McLuhan effectively reiterates Heidegger’s perspective on technology which insisted that the essence of technology was nothing technical, but, instead resided in a tendency to view the world, human beings included, in terms of resources. This tendency is best illustrated by the Anglo-American habit of referring to forests as “woods.”

While McLuhan’s theories were rightly associated with mass media like radio and television, it’s important to note that his thoughts on media were first formed through consideration of the “Gutenberg Galaxy.” As Clay Shirky recently pointed out, to describe the world prior to or following a completed revolution is relatively easy – describing a society, a community, or a technology in revolution, is exceedingly difficult.

That’s why I was interested in in Greg Verdino’s comparison of Twitter and Second Life. While I agree with him that there are a lot of similarities in these media as well as the hype surrounding them (I myself called Twitter a “one-dimensional Second Life”), I found it far more illuminating to read, “As marketers, business people and just plain old people, we need to look beyond the story (“hey everyone, shiny new thing here”) to find the story behind the story (“we are staring into the eye of a significant new truth.”)”

The medium is still the message. Twitter isn’t about the people on it or individual “tweets” or even the platform. Verdino seems to think it’s about presence and instantaneous connection. That sounds right to me, though I don’t think it captures the entirety of Twitter as “a signficant new truth.” To get at that, we need to resort to old science of hermeneutics and ask, “If Twitter is the answer, what is the question?”

Web Design as Orchestration

The last post I published for Aquent’s Talent Blog was on the topic of aleatoric design. It was a response to the much maligned Skittles website reconception. The main point I wanted to make was this:

Of course, Skittles, with the aid of, are following in the footsteps of Modernista!, who took their own website in this direction last year. Still, the fact that a consumer brand has emulated a trendy design shop has got everybody talking, including the ever articulate (and strikingly handsome) David Armano, who rightly predicts, I believe, that we’ll see more of this, not less and goes on to link the Skittle move to the emergence of “sponsored conversations.”

But what is this “this” that we’re going to be seeing more of? I think it’s something we could call “aleatoric” design which takes advantage of the fact that web pages, in the end, exist as a set of instructions to be executed by a browser, not a fixed arrangement of text and image (as in the print world). Since these instructions can be linked to dynamic sites themselves (Twitter, YouTube, Wikipedia, etc.), design now becomes the quasi-symphonic arrangement of fluid elements that resist control or even predictability.

Interactive design is more and more “orchestral” and less and less “graphic.” Accordingly, I think we should think of web “sites” as “stages” where content “occurs” or is “performed.”

Don’t you agree?

You’re Nobody ’til Somebody Monetizes You

The other night I attended a presentation by Dan Schawbel, “the leading personal branding expert for Gen-Y.” His approach to personal branding – the art of marketing yourself – is very methodical and he communicated it in a clear, practical way. Indeed, this blog is itself the direct result of some of the advice that Dan provided. Specifically, he said that you should own your name as a domain so I went home, registered “,” and within a week I had this blog up and running.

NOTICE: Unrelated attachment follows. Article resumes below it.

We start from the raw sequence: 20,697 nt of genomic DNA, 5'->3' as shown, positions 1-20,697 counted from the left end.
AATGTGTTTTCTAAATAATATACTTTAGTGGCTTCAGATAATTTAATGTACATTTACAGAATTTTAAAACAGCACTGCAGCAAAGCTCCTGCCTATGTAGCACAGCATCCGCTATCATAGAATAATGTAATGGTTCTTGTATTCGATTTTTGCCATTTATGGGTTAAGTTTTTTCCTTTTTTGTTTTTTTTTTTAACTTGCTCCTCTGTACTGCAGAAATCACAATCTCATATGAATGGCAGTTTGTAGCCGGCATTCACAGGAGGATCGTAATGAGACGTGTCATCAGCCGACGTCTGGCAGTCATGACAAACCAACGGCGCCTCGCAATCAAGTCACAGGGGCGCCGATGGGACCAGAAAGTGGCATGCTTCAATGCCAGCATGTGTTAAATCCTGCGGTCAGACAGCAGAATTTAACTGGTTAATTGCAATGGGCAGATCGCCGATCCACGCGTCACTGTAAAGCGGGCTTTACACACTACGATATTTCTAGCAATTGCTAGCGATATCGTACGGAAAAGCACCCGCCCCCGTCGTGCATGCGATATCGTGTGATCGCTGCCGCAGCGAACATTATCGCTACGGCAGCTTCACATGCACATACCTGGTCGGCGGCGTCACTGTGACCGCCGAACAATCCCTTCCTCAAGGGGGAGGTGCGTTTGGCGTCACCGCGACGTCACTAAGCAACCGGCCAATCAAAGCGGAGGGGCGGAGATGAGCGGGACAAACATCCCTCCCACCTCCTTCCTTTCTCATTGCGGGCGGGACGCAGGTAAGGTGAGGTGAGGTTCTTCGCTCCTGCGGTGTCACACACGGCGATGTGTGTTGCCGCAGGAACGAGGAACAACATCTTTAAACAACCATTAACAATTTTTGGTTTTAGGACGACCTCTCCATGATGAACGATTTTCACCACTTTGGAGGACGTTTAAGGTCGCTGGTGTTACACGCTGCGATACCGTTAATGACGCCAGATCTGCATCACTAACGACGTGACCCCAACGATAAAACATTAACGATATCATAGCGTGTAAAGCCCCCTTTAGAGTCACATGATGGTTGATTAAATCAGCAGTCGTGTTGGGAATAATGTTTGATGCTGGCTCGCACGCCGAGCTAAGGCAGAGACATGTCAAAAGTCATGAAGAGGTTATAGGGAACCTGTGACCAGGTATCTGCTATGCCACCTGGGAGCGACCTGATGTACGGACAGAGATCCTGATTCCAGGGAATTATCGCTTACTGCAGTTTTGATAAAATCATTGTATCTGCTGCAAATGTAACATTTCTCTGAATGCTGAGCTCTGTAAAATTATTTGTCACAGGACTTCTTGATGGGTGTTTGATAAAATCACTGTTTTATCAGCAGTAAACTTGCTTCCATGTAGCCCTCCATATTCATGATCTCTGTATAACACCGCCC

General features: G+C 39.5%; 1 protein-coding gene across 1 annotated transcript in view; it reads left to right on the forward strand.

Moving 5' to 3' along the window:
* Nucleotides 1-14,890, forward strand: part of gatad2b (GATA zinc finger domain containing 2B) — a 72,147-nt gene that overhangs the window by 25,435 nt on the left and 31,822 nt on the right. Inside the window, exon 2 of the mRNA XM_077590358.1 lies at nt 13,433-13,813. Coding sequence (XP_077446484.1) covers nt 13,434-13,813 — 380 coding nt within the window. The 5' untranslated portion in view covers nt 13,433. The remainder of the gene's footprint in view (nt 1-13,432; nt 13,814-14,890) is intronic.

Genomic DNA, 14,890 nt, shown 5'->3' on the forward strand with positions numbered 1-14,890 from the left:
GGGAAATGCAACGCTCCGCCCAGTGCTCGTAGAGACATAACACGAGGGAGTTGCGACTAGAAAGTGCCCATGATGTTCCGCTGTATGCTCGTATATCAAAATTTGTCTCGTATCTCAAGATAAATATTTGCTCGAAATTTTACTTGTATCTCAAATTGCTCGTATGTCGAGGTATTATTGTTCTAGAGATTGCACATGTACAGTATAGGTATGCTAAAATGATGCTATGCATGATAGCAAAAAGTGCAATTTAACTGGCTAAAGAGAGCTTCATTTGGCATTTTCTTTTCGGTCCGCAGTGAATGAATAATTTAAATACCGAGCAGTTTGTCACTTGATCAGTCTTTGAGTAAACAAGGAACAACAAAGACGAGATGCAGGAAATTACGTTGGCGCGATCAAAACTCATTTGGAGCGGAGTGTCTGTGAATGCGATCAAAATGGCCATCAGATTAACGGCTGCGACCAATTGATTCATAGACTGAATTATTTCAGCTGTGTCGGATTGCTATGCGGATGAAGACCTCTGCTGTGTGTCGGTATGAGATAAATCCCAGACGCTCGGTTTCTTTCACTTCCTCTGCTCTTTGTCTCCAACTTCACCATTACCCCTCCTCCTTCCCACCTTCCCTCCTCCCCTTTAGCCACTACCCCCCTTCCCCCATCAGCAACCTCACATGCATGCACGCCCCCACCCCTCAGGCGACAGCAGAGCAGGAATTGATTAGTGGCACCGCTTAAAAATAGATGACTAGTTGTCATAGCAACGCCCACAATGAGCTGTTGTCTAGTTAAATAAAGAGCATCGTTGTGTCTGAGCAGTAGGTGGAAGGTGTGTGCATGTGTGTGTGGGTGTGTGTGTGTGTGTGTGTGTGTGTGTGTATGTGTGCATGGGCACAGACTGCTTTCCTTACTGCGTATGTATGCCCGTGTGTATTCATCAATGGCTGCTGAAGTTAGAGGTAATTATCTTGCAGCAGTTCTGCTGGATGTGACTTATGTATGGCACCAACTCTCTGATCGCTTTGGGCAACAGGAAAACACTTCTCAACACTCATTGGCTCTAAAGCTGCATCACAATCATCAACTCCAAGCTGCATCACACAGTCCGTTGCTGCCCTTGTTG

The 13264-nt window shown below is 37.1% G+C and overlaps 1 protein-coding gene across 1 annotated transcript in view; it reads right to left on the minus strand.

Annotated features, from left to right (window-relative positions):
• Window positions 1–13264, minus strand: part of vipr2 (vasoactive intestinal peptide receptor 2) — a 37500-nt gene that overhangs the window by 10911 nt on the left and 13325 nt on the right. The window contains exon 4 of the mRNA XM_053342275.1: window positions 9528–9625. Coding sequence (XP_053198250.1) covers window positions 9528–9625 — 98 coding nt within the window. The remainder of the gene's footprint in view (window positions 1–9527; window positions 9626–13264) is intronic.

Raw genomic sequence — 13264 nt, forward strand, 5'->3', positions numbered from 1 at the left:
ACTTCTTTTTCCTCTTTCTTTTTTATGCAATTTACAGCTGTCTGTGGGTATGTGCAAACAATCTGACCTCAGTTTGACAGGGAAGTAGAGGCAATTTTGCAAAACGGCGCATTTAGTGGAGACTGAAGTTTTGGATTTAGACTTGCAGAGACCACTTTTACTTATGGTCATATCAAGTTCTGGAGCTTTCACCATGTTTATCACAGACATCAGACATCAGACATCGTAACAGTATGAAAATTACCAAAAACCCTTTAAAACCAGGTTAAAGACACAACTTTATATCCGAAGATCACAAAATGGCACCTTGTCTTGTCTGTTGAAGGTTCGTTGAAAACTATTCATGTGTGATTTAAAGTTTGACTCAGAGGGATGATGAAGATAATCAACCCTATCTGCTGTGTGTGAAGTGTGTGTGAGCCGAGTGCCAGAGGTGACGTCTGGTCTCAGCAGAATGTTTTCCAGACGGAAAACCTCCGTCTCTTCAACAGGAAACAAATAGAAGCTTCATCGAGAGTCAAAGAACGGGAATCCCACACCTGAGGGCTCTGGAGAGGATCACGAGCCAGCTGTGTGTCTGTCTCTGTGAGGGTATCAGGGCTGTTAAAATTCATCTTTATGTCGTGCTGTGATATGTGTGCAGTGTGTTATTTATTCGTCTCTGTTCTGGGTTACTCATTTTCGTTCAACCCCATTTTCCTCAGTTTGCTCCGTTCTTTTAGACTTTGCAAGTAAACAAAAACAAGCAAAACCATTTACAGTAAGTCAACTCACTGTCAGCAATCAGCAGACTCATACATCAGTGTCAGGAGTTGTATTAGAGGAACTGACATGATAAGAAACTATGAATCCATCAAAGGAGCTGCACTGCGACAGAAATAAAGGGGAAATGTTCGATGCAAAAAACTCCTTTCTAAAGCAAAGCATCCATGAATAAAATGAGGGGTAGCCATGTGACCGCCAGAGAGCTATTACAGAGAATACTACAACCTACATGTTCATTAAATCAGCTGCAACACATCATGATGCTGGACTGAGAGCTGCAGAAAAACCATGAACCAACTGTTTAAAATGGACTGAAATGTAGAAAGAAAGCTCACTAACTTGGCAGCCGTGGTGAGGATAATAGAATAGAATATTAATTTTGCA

Now, I’m no stranger to the discussion/debate around personal branding, having addressed the topic several times on Aquent’s Talent Blog, but I must admit that I’ve always found the concept de-humanizing. Aside from the notion that “branding” stems from the cattle trade and involves a painful, flesh-searing procedure, personal branding essentially calls for reducing one’s inevitably complex and even contradictory identity to a tag-line and one’s character to a commodity. This process was summed up by a grad school friend of mine who described his approach to the job search with the phrase, “I am a box of Tide.”

To the extent that “personal branding” means “understanding your capabilities and being able to clearly articulate them to people who may be interested in paying you for services rendered,” I’m all for it. In fact, I strongly believe that finding a job or landing a project depends on your ability to connect with a “target audience” (client/hiring manager), differentiate yourself from the competition (other vendors/job seekers), and persuasively communicate the specific ways that you will provide value and meet specific needs (marketing).

In other words, within the limits of one’s worklife something like “personal branding” unquestionably has it’s place. I do not believe however that it should be applied to all aspects of one’s life as some sort of path to enduring, personal fulfillment. Still, that seemed to be precisely what Mr. Schawbel was suggesting when he said,  “You need to monetize your passion because that’s how you find true happiness.”

I understand that “making money doing what you like to do” is a widely accepted ideal. Nevertheless, I believe the contrary to be true: True happiness comes from doing what you like without consideration of loss or gain. To achieve that end, I believe we need to be able to monetize, not our passions, but the necessities of life. I mean can we envision a better “job” than getting paid to eat, sleep, and go to the bathroom?

I think not.